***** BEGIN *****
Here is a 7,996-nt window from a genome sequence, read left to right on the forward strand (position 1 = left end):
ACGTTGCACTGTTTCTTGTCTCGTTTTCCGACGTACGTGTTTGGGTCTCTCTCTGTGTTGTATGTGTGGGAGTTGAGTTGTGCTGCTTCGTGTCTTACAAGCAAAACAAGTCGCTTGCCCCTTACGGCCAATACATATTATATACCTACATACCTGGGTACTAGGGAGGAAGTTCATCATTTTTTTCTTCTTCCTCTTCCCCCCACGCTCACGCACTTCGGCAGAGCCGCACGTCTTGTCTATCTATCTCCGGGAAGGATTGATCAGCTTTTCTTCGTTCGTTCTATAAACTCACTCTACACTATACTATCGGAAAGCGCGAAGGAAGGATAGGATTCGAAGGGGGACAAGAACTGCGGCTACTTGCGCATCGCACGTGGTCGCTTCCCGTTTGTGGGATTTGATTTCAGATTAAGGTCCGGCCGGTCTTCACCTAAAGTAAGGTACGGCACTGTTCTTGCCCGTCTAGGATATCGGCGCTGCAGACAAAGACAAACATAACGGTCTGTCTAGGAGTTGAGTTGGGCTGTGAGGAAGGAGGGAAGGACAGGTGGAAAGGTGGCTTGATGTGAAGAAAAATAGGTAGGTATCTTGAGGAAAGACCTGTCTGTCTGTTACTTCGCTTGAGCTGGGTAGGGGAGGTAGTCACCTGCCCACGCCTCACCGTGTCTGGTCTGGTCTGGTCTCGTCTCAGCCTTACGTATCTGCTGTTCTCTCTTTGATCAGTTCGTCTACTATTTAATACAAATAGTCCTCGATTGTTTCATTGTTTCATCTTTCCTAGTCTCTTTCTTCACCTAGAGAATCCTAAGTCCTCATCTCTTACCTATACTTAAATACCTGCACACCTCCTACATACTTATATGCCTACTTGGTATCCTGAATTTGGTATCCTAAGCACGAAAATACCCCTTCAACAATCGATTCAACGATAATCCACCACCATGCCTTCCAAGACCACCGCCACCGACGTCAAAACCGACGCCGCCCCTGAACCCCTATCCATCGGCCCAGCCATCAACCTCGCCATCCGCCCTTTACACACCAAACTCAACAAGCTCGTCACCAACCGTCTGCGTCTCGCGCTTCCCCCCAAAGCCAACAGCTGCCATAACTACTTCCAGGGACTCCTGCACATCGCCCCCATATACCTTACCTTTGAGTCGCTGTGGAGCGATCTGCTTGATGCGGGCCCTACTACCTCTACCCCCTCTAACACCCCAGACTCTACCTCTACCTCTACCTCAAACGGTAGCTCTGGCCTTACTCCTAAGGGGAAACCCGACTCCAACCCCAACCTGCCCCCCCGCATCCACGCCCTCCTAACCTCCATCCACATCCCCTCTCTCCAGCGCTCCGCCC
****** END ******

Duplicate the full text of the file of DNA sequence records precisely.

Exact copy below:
Here is a 7,996-nt window from a genome sequence, read left to right on the forward strand (position 1 = left end):
ACGTTGCACTGTTTCTTGTCTCGTTTTCCGACGTACGTGTTTGGGTCTCTCTCTGTGTTGTATGTGTGGGAGTTGAGTTGTGCTGCTTCGTGTCTTACAAGCAAAACAAGTCGCTTGCCCCTTACGGCCAATACATATTATATACCTACATACCTGGGTACTAGGGAGGAAGTTCATCATTTTTTTCTTCTTCCTCTTCCCCCCACGCTCACGCACTTCGGCAGAGCCGCACGTCTTGTCTATCTATCTCCGGGAAGGATTGATCAGCTTTTCTTCGTTCGTTCTATAAACTCACTCTACACTATACTATCGGAAAGCGCGAAGGAAGGATAGGATTCGAAGGGGGACAAGAACTGCGGCTACTTGCGCATCGCACGTGGTCGCTTCCCGTTTGTGGGATTTGATTTCAGATTAAGGTCCGGCCGGTCTTCACCTAAAGTAAGGTACGGCACTGTTCTTGCCCGTCTAGGATATCGGCGCTGCAGACAAAGACAAACATAACGGTCTGTCTAGGAGTTGAGTTGGGCTGTGAGGAAGGAGGGAAGGACAGGTGGAAAGGTGGCTTGATGTGAAGAAAAATAGGTAGGTATCTTGAGGAAAGACCTGTCTGTCTGTTACTTCGCTTGAGCTGGGTAGGGGAGGTAGTCACCTGCCCACGCCTCACCGTGTCTGGTCTGGTCTGGTCTCGTCTCAGCCTTACGTATCTGCTGTTCTCTCTTTGATCAGTTCGTCTACTATTTAATACAAATAGTCCTCGATTGTTTCATTGTTTCATCTTTCCTAGTCTCTTTCTTCACCTAGAGAATCCTAAGTCCTCATCTCTTACCTATACTTAAATACCTGCACACCTCCTACATACTTATATGCCTACTTGGTATCCTGAATTTGGTATCCTAAGCACGAAAATACCCCTTCAACAATCGATTCAACGATAATCCACCACCATGCCTTCCAAGACCACCGCCACCGACGTCAAAACCGACGCCGCCCCTGAACCCCTATCCATCGGCCCAGCCATCAACCTCGCCATCCGCCCTTTACACACCAAACTCAACAAGCTCGTCACCAACCGTCTGCGTCTCGCGCTTCCCCCCAAAGCCAACAGCTGCCATAACTACTTCCAGGGACTCCTGCACATCGCCCCCATATACCTTACCTTTGAGTCGCTGTGGAGCGATCTGCTTGATGCGGGCCCTACTACCTCTACCCCCTCTAACACCCCAGACTCTACCTCTACCTCTACCTCAAACGGTAGCTCTGGCCTTACTCCTAAGGGGAAACCCGACTCCAACCCCAACCTGCCCCCCCGCATCCACGCCCTCCTAACCTCCATCCACATCCCCTCTCTCCAGCGCTCCGCCC